Disputing credit report errors is an important step to take in building good credit, but that doesn’t mean it’s always an easy or straightforward step to take. Although credit report errors can be fairly common, disputing them is still a little-known option. It’s time to fix that. To help, here are a few terms you should know when disputing your credit report.
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Terms You Should Know When Disputing Your Credit Report
The first term you should know is AnnualCreditReport.com — the website you can go to in order to receive your credit reports for free once per year. If you’re at the dispute stage with your credit report, you might already know this site. But if not, know that this is the place you can go to receive each of your three credit reports for free once a year.
2. Credit Report
Again, if you’re at the dispute stage, you already know what a credit report is. So why is this term being included here?
The answer is simple: many confuse credit reports with credit scores while others assume that these two items go together. They don’t. Although the information in credit reports populate the data needed to generate credit scores, they are two entirely different products. What’s more, you can’t dispute a credit score the way you can dispute a credit report. However, successfully disputing your credit report should have an impact on your credit scores.
3. Credit Reporting Agency (CRA)
This is an important term to know when disputing your credit reports — especially since it can lead to an unsuccessful dispute if not fully understood. The credit reporting agencies generate our credit reports and there are three of them.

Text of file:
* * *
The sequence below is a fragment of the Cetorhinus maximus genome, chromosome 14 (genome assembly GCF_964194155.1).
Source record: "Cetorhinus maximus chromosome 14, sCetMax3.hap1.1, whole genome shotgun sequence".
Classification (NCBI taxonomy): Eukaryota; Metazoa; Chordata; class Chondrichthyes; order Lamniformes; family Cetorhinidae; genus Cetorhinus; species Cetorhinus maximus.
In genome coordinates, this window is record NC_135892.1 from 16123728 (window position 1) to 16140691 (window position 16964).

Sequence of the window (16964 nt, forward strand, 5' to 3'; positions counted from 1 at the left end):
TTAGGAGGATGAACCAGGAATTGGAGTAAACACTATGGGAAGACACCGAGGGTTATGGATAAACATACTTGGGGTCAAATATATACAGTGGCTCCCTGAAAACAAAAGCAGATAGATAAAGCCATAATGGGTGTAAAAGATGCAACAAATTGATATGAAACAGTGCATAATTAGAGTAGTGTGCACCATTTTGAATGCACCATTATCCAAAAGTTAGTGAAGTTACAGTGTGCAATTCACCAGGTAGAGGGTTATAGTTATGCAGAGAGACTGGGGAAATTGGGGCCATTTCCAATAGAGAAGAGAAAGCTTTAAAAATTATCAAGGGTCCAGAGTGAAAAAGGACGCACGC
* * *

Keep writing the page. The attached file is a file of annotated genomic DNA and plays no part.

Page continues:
The three CRAs are Equifax, Experian, and TransUnion. They are separate companies that create their own credit reports on you, which means that your three credit reports won’t necessarily be identical. Financial institutions like credit card companies get to choose whichever CRAs they want to work with and are by no means obligated to report your payments data to all three.
That means that when it comes to disputing credit report errors, it’s important that you know which CRA’s credit report has an error — and then only dispute with that CRA. If you dispute an error on your Equifax credit report with Experian, for example, the dispute will be unsuccessful. One CRA won’t fix incorrect information on another CRA’s credit report.
Before you start your dispute, double check which CRA is showing incorrect data.
4. Data Furnisher
Here’s a term you probably haven’t heard much in your daily life: data furnisher. A data furnisher is any lender or company that you have a financial relationship with that reports the data from that relationship to the CRAs.
Your credit card company is one example of this. Each month, your credit card company will report information such as your balance and payment history to whichever CRA (or CRAs) they choose to work with. This is how CRAs regularly update your credit reports.
If you file a dispute with a CRA, their first step will be to investigate the matter with the relevant data furnisher. If you have any proof that the data furnisher is supplying incorrect information to the CRAs — or that the CRAs are displaying information that doesn’t line up with what your data furnisher shows — then that can help you win your dispute. Helpful documents, for example, could be your monthly financial statement or even real-time data seen on your online accounts.
5. Dispute Letter
Before it was so easy to do things online, a credit report dispute would start with a dispute letter sent by consumers to the CRA reporting incorrect information. This letter would explain what information is incorrect, how you want it to be resolved, and would include any documents to prove your case.
Nowadays, it’s easier than ever to dispute a credit report online. You can do it on the websites of the CRAs (or with Upturn’s free credit report dispute tool, which enables you to dispute your TransUnion credit report). The only reason to go with snail mail and write a dispute letter instead might be because you love a paper trail. But if speed is what you want, it might make more sense to go ahead and file that dispute online.